‘The Rock’ – down under’s physical and spiritual heart – certainly is amongst the top ten ‘must-do’s’ in each and every Australian travel guide. The world’s largest monolith, situated in the red outback of Australia’s Northern Territory, attracts thousands of inquisitive visitors each year. Those, in turn, blatantly attract inconsistent positions on a very sensitive topic: ‘To climb or not to climb Uluru’ could be designated the quintessential question of the discussion presented in this paper. To add fuel to the hot debate, the authorities of the Uluru-Kata Tjuta National Park published a draft management plan in June 2009 targeting to prohibit the climb for the near future due to cultural, safety and environmental reasons (Uluru-Kata Tjuta National Park – Draft Management Plan 2009-2019, p. 89).

Since 1985, the Uluru-Kata Tjuta National Park has been back in the hands of its traditional owners – the Anangu people (western desert Aboriginal peoples who have traditional affiliations with the area around Uluru). Coupled with such fundamental change, awareness of the rock’s religious significance has risen (McKercher et all, 2008). According to the emerging and empowered Anangu ‘the climb’ is of great spiritual significance. For them, it is the traditional route taken by the Anangu ancestral Mala upon arrival at Uluru (‘dreaming tracks’). Tony Tjamiwa is quoted in the draft management plan: ‘That rock is really important and sacred. You shouldn’t climb it! Climbing is not a proper tradition for this place.’ Moreover, according to their cultural beliefs, the traditional owners have an allocated responsibility for the visitors of the park. This implies that Indigenous Australians of the Uluru region enter a grieving process every time a visitor is hurt or dies on ‘the climb’.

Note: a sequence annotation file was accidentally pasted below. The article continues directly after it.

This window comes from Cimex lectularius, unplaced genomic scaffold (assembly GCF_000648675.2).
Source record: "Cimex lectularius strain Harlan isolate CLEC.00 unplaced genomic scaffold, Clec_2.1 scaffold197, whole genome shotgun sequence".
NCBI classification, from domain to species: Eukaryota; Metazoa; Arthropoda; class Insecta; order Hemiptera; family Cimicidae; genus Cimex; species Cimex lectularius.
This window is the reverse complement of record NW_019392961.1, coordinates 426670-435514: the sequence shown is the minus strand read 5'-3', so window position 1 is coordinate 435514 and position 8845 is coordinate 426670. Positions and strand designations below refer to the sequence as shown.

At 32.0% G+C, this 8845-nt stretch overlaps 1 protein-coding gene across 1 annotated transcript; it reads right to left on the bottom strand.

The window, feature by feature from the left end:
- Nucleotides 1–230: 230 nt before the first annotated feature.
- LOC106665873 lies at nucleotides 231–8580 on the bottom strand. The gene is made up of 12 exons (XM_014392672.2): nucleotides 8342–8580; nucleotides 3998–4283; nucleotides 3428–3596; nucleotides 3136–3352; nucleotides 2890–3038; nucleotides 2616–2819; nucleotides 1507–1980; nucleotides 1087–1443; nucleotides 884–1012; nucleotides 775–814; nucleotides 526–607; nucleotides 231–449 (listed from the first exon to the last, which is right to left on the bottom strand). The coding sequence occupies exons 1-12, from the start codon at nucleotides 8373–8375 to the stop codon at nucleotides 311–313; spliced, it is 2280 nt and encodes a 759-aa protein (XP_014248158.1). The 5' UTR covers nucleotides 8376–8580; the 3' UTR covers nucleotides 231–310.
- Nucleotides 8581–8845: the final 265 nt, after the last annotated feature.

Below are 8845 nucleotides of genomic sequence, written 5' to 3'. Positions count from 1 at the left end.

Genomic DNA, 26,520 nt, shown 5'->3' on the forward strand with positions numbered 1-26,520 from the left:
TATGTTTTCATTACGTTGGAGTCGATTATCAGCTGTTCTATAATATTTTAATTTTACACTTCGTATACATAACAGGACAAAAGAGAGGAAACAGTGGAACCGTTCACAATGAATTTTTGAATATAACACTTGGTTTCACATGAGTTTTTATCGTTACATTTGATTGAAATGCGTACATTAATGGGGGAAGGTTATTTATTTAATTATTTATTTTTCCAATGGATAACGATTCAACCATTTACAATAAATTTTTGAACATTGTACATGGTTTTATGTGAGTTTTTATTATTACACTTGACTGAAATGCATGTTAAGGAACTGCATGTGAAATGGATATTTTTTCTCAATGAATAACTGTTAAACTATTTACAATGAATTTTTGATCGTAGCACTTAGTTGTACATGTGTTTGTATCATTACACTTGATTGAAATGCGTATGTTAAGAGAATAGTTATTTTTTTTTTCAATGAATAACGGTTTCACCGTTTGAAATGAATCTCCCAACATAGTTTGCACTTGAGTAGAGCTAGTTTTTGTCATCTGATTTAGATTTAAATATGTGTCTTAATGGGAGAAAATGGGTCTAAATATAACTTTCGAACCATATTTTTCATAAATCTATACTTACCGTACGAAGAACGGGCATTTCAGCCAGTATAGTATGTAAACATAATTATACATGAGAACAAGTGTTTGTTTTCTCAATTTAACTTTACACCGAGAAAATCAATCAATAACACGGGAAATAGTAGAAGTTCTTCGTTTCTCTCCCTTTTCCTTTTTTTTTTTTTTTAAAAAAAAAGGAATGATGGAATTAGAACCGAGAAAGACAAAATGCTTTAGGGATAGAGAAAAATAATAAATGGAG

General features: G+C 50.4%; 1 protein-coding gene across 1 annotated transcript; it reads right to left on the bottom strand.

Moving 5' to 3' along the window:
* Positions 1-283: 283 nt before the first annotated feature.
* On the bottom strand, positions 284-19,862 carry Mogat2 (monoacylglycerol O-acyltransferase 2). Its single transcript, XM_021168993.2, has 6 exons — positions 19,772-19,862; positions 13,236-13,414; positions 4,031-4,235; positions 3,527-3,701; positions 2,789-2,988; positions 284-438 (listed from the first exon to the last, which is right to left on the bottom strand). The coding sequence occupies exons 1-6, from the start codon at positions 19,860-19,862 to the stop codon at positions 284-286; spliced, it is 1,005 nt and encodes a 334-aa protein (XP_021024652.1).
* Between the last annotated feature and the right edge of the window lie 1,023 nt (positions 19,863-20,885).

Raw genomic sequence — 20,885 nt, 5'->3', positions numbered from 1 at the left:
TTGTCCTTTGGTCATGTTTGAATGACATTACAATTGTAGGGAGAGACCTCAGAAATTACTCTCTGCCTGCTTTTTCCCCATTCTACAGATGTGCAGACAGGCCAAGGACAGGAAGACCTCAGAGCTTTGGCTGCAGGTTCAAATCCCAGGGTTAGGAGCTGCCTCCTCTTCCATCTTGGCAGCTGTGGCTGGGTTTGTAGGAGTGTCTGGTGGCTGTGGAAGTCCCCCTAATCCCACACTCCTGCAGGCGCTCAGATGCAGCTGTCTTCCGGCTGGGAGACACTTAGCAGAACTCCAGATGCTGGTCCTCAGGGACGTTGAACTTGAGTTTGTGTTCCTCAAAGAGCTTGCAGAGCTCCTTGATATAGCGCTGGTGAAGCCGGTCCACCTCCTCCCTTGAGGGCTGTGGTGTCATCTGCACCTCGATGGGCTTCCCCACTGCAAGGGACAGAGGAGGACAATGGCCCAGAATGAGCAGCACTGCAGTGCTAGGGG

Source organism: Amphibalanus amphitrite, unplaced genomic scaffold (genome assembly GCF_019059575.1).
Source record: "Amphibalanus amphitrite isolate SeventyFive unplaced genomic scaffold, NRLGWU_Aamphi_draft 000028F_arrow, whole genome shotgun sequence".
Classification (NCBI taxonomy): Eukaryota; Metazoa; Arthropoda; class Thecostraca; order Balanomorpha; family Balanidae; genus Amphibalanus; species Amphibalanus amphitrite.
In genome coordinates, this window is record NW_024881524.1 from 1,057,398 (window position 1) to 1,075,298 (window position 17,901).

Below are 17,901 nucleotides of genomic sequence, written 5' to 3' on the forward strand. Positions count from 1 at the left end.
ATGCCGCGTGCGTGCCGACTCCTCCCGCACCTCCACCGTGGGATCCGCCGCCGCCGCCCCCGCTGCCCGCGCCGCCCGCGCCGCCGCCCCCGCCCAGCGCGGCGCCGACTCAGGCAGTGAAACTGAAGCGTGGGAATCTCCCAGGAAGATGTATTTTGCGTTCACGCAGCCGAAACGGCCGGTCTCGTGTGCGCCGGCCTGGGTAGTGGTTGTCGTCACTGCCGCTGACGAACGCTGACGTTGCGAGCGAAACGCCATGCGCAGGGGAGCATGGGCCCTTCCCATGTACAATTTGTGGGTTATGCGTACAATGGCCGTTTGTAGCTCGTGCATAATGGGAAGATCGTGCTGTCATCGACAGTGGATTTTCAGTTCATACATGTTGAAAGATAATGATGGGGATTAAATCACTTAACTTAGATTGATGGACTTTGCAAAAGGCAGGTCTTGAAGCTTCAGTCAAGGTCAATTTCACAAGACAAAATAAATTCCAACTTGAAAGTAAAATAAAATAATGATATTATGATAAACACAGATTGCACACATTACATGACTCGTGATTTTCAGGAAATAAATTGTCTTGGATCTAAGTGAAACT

For these reasons, climbing sacred Uluru is increasingly seen as inappropriate, culturally insensitive and socially unacceptable (McKercher et all, 2008). However, it has remained open until today and still attracts more than 100.000 tourists annually, despite signs urging visitors to show respect and stay at the rock’s base (Batty, 2009).

Another reason arguing for the climb’s closure provided in the draft management plan are health and safety issues. According to Australia’s environment minister Peter Garrett there are ‘strong reasons’ for a ban, taking visitor safety into account (Garrett, 2009). The climb is physically demanding and can be dangerous as it is very steep and can be slippery. Unsafe weather conditions, such as strong winds or temperatures above 40°C, guarantee that the experience is not a ‘walk in the park’. According to the ‘Department of the environment, water, heritage and the arts’, at least 35 people have died attempting to climb Uluru. Others are frequently rescued with broken bones, heat exhaustion and extreme dehydration.

Finally, the environmental impacts on Uluru should be emphasised. It is argued that erosion caused by the eager tourist-millipede is gradually changing the face of down under’s tourism icon. Furthermore, lack of toilet facilities on the top of the rock steadily reduces the water quality of waterholes fed by drains from the climb site.  This, in turn, has devastating effects on the fauna dependent on the respective waterholes (Department of the environment, water, heritage and the arts, 2009).